________________ CM . . . . Volume XV Number 3. . . .September 26, 2008


Boog the Bug.

Cynthia Genaille. Illustrated by Diane Lucas.
Winnipeg, MB: Pemmican, 2008.
20 pp., stapled pbk., $10.95.
ISBN 978-1-894717-46-5.

Preschool-Grade 1 / Ages 4-6.

Review by Keith McPherson.

*** /4



Boog the Bug is usually happy, but one day something happened that made him feel really crappy. His mommy and Daddy had another big fight, and this time it lasted 'til morning light. Boog was so scared that he began to cry, and when his Daddy left he didn't even get to say goodbye. This made Boog feel awfully sad because he loved both his Mom and Dad.


Boog the Bug, Cynthia Genaille's debut children's book, deals with the complicated subject of divorce and separation. The book describes the observations and feelings that a young bug named Boog experiences as his parents separate. Eventually, and after taking "a long time to get used to," Boog realizes that his parent's separation was not his fault, that there are other mommies and daddies like his that can't get along, that his parent's separation made many things better between them all, and that his parents "still loved Boog with all their heart."

     The obvious strength of Boog the Bug is that it provides a tool for parents, teachers, and school councilors to provide a non-threatening story through which discussions about parental separation/divorce can be initiated with young children. Although children may not identify directly with that of the insect-protagonist, they may very well identify with Boog's fears and worries about the cause of their parent's fighting and/or separation. Astute parents, teachers, and counselors may find a child's identification with Boog's feelings the perfect springboard from which they can help the child process her/his feelings and understandings about parental fighting, separation and divorce.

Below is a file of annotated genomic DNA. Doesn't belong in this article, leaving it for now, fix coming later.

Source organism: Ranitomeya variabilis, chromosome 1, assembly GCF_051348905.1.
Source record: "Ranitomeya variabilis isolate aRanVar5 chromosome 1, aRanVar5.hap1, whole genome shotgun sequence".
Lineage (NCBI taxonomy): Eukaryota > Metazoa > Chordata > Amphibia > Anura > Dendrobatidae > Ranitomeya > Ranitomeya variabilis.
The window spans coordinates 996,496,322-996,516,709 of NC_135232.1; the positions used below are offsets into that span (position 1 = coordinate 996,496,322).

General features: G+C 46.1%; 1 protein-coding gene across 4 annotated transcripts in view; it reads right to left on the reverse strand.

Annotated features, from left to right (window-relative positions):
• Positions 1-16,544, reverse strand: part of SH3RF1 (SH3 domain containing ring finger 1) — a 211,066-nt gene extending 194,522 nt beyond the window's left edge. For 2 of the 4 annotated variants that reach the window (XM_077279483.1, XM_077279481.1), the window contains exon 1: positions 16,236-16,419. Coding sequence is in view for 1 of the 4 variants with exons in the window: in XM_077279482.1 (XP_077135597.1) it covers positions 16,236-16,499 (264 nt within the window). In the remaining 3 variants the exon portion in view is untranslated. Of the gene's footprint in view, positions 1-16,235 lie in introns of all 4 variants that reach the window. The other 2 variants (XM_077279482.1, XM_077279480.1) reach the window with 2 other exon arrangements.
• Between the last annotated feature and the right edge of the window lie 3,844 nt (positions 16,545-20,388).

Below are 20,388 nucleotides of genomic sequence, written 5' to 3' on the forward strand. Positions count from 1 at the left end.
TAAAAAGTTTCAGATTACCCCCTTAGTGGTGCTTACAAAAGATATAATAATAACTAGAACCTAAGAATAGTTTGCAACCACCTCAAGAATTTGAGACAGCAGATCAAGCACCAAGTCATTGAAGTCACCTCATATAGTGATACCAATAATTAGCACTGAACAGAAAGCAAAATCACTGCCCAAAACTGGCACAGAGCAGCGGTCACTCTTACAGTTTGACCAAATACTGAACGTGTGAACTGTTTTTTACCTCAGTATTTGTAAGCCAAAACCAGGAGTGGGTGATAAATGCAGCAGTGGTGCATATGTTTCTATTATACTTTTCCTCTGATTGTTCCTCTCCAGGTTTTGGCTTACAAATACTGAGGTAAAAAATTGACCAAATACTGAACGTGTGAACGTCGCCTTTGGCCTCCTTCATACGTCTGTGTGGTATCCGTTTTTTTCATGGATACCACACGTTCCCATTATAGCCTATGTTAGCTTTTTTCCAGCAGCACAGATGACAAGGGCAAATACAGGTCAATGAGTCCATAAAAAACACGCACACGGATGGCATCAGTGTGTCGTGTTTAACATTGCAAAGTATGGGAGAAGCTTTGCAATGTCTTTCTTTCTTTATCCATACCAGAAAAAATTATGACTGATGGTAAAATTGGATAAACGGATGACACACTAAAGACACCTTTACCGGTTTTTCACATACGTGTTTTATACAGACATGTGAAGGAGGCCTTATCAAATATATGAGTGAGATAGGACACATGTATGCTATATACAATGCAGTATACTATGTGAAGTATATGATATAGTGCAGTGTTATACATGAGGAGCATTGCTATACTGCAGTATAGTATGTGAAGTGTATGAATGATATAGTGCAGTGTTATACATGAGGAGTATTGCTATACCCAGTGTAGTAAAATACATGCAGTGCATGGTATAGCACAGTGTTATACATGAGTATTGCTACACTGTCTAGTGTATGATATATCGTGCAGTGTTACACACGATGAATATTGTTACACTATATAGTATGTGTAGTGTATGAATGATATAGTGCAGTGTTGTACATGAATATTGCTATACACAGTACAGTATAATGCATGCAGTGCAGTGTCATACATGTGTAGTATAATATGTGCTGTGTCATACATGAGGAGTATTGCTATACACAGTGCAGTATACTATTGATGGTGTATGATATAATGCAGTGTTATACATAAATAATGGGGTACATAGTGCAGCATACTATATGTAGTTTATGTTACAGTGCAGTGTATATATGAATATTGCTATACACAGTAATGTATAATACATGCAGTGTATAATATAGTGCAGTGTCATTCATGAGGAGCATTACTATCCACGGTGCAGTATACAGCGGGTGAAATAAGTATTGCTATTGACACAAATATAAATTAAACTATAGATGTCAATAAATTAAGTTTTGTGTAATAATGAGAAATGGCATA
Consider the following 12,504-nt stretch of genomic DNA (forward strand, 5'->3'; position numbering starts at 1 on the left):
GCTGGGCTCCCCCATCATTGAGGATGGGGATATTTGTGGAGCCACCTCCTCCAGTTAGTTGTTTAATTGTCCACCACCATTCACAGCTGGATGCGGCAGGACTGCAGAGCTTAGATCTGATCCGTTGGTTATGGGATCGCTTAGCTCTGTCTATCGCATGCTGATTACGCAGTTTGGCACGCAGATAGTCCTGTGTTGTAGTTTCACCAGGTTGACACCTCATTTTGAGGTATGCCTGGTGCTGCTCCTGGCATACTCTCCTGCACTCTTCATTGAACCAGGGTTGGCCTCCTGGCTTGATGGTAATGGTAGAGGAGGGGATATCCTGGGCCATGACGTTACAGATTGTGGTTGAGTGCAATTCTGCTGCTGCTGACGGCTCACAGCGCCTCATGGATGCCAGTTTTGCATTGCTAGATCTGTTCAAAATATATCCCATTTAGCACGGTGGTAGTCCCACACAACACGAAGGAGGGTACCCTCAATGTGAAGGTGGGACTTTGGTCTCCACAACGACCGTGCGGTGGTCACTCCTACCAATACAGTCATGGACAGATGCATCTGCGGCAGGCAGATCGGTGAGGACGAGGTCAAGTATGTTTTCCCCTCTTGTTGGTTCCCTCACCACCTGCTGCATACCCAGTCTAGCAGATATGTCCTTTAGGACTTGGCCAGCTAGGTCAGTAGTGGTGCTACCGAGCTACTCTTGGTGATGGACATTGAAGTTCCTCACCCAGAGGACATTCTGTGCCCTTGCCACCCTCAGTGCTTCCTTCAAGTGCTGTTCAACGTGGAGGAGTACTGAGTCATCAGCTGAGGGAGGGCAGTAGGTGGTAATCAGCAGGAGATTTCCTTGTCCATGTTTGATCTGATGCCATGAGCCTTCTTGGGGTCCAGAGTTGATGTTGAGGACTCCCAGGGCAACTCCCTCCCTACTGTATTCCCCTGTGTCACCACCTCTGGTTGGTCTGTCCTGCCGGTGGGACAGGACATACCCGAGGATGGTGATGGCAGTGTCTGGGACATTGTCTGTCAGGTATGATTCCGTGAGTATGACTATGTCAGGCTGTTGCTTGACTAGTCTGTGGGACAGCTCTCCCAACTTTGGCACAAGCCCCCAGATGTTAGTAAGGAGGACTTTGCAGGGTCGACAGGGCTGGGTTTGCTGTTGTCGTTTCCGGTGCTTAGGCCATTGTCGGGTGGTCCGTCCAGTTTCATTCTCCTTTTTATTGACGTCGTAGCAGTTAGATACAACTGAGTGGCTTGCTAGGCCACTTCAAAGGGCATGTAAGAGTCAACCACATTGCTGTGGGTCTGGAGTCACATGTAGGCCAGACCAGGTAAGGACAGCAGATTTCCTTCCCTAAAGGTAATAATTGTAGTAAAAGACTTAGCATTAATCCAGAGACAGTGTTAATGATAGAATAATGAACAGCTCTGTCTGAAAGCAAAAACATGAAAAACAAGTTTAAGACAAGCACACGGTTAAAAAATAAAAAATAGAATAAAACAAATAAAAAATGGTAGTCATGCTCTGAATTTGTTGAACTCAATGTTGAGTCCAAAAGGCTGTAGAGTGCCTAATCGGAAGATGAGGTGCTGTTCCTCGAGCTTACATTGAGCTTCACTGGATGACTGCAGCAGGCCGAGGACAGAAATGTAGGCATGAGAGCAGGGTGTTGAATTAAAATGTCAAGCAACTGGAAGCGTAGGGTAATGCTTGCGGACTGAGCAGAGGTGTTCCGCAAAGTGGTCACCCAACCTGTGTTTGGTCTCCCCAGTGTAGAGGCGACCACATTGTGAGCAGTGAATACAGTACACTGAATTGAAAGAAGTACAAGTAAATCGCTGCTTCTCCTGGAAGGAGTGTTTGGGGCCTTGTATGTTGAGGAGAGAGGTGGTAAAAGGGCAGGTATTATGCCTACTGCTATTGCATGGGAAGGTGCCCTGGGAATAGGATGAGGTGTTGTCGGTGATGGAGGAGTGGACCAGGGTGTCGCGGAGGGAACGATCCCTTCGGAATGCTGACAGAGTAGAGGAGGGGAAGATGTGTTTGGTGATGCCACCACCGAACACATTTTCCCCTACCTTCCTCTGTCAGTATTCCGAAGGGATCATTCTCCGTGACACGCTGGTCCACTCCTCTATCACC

Lucas' illustrations are painted in vibrant primary colours that minimize distractions such as detail, motion, and complex backgrounds. This allows children to focus on the emotion and feelings conveyed through the gestures and facial features of the bugs. The bugs, themselves, are painted in a cartoon fashion, thus further distancing the direct physical association between the child and Boog. Consequently, the illustrations can be used by adults to help children focus on and discuss the intense and sometimes raw feelings that children see, experience, and often internalize in their own situations, but may not be able to directly discuss.

      The narrative is delivered in rhyme that, for the most part, does not seemed too forced or does not interfere with the story line. However, as illustrated above, a few may find the rhyming of words, such as happy and crappy, a little too forced for their comfort.

      Boog the Bug joins a very short but important list of children's literature aimed at helping children deal with separation and divorce (see http://www.nspcc.org.uk/). I particularly applaud Boog the Bug's emphasis on helping children come to understand that they are not responsible for their parents' fighting/separation, and that positive results usually come out of the separation process (albeit it may be along time coming). When used in a safe and friendly environment provided by adult caregivers, Boog the Bug has the potential to be an effective tool for helping children grapple successfully with the anxieties and feeling associated with parental separation.


Keith McPherson has been a primary and elementary teacher and teacher-librarian in BC since 1984 and is currently the coordinator of the Language and Literacy Education Research Centre at the University of B.C.

To comment on this title or this review, send mail to cm@umanitoba.ca.

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